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Have you ever seen something like this before?

var1=[Integer];
var2=var1;
if(var1==var2) { document.location=”[Insert URL Here]“; }

I have, and today I finally decided to dig a little deeper. In this article we will cover URLs that are used with this redirecting method, other malicious JavaScript files that have adapted to this method, and test this method with various techniques against the AV industry.

Here is the complete list of the URLs I found that are used as the document.location:

hXtp://ukr.net
hXtp://topsearch10.com/search.php?aid=62756&q=home+jobs
hXtp://popka-super.ru
hXtp://realstarsearch.com/search.php?q=runescape+automine
hXtp://zaebiz.info
hXtp://global-advers.com/soft.php?aid=0153&d=2&product=XPA
hXtp://www.mp3sugar.com/?aff=2081
hXtp://evamendesochka.com/go.php?sid=9
hXtp://catalog--sites.info/sea
hXtp://yahhooo.info/search.php?q=ritalin&tpl=forbot
hXtp://tnij.com/iewt
hXtp://clickcashmoney.com/in.htm?wm=101360
hXtp://www.rarewatches.net
hXtp://web4w3.com/jblob.html
hXtp://мой_сайт.ру
hXtp://www.xakep.ru
hXtp://go.1ps.ru/pr/p.php?223280
hXtp://www.searchfor-avail.com/search.php?aff=18424&q=audrey+bitoni
hXtp://www.vipspace.net/?ref=kuzma2002ru
hXtp://officialmedicines.com/item.php?id=162&aid=2268
hXtp://zonaconsult.ru/index.php?option=com_content&view=article&id=94
hXtp://porta100.narod.ru
hXtp://куда редиректить.ru
hXtp://www.0xy.ru
hXtp://имя домена.ru
hXtp://www.autoshkatulka.ru/index.php
hXtp://www.vsemayki.ru/?ref=11049
hXtp://www.ruclicks.com/in/ys0ik6uu
hXtp://www.links-service.info/search.php?q=Abortion+pill
hXtp://tvoi-dosug.com/in.htm?wm=1001116
hXtp://hotkeysearch.com/go.php?sid=2
hXtp://geforceexlusive.ru:8080/forum/links/column.php

I also found something else rather interesting. There is an “o.js” that uses this method in a more advanced way. Have a look at these two Wepawet results here and here. Notice how they use additional variables whilst using the same concept.

So, let’s make our own redirecting JavaScript! The Wepawet examples are from 2009, so this should have good detection, right?  We will conduct various test to ensure that our results are not flawed. Have a quick look at the list:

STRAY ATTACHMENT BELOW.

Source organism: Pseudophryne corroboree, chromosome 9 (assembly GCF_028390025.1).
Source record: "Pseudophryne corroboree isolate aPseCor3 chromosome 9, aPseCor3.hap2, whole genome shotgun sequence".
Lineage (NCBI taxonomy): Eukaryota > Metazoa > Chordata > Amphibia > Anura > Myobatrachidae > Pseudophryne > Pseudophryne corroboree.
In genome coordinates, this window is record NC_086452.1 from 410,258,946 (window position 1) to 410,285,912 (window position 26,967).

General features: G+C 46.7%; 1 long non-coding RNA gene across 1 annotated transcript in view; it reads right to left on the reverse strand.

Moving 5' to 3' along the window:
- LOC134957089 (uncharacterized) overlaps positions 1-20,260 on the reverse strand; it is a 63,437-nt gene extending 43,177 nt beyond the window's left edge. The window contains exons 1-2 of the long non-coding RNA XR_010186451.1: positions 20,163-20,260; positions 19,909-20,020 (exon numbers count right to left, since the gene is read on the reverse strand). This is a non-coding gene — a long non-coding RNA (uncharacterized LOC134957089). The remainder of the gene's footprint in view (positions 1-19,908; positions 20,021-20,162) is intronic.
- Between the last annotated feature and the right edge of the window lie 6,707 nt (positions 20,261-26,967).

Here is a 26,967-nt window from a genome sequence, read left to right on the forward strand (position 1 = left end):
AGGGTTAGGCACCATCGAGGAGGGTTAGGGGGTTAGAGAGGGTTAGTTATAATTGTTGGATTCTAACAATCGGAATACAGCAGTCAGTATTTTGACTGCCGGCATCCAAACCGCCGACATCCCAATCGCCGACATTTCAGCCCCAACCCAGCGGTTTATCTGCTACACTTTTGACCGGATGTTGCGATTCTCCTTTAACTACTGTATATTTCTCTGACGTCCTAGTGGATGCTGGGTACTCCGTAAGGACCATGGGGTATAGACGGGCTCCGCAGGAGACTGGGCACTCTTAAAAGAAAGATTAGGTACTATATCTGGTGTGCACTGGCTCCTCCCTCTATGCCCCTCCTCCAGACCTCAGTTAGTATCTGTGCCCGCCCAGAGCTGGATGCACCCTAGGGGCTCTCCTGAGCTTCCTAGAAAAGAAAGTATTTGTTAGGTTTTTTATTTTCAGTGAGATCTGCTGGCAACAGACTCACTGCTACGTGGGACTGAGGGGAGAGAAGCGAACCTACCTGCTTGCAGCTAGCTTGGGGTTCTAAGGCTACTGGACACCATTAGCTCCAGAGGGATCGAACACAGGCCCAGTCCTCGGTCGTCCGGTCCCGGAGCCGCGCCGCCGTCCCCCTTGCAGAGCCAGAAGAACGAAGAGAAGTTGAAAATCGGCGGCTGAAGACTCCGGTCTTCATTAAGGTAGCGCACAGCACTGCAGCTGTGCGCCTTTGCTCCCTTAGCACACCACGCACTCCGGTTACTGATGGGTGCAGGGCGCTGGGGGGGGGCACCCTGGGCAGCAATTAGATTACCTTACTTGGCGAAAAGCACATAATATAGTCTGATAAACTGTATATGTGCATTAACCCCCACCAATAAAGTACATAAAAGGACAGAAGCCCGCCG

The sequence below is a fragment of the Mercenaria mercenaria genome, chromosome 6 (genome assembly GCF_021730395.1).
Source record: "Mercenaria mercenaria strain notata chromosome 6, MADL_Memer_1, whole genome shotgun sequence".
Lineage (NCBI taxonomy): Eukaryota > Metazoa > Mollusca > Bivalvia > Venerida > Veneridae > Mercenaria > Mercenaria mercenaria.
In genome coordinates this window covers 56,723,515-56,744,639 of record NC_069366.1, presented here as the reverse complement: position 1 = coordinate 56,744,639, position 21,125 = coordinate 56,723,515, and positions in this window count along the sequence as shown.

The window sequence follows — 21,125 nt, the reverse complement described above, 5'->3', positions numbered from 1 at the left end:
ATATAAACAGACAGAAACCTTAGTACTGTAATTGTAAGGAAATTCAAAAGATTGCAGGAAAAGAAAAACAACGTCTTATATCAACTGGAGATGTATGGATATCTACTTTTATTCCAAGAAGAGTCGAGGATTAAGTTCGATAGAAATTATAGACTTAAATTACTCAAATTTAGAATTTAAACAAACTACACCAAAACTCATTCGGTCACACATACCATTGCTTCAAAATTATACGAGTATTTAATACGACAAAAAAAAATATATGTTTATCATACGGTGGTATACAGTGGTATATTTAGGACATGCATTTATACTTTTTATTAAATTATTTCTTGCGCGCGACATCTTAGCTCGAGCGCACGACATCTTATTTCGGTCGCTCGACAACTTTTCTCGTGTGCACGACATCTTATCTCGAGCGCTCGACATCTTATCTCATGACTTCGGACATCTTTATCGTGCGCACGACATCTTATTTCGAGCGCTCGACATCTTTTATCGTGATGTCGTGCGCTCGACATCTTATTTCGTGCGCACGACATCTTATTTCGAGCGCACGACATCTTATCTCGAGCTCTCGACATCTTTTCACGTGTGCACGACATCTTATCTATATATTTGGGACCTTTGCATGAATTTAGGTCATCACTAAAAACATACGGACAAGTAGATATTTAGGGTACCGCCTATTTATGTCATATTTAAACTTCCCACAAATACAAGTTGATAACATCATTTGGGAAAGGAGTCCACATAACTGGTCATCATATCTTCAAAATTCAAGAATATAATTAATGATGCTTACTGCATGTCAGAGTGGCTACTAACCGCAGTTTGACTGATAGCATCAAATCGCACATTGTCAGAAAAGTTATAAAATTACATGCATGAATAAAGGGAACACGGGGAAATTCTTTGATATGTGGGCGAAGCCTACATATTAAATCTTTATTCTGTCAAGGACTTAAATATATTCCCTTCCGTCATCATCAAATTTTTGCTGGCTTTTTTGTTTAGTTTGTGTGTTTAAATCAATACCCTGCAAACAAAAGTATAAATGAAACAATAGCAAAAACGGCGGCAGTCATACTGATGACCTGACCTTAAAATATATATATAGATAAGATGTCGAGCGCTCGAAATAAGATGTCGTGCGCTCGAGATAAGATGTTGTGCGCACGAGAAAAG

1. The Default Approach
  2. Different Variable Names
  3. Additional Variables
  4. Number Obfuscation
  5. String Obfuscation

Before we move on, for those who would like to do this with me, make sure you have your favorite editor open. I myself use Sublime Text. You can download the samples we will be using from my domain here.

 

The Default Approach – VirusTotal (5/46)

Conditional Redirect Test 1

Well now.. I didn’t expect that myself. Maybe 8-14/46 but 5/46? More so they show the same threat name? I’m speechless considering this was the first test..

 

Different Variable Names – VirusTotal (5/46)

Conditional Redirect Test 2

Ok, so everybody can still detect it. That’s a good thing. How about when we add additional variables?

 

Additional Variables – VirusTotal (0/46)

Conditional Redirect Test 3

And just like that, nobody detects. Seriously, WTF? This kind of simple variable trick passes? In my opinion, more should’ve detected it then the first time, considering it explicitly passes “document” into another variable to be called with with window.

 

Number Obfuscation – VirusTotal (0/46)

Conditional Redirect Test 4

None detect this simple obfuscation method? No, just no… The document.location was left in place and obfuscation was added. I expected more to detect this..

 

String Obfuscation – VirusTotal (0/46)

Conditional Redirect Test 5

Err… how does this miss? ._.

 

We can conclude that the AV industry uses a simple method for checking this kind of exploit. It would look something like this:

When a variable (Var A) is defined,
And another variable (Var B) is set to Var A,
With a conditional between each (Var A and Var B),
And an expression utilizing document.location,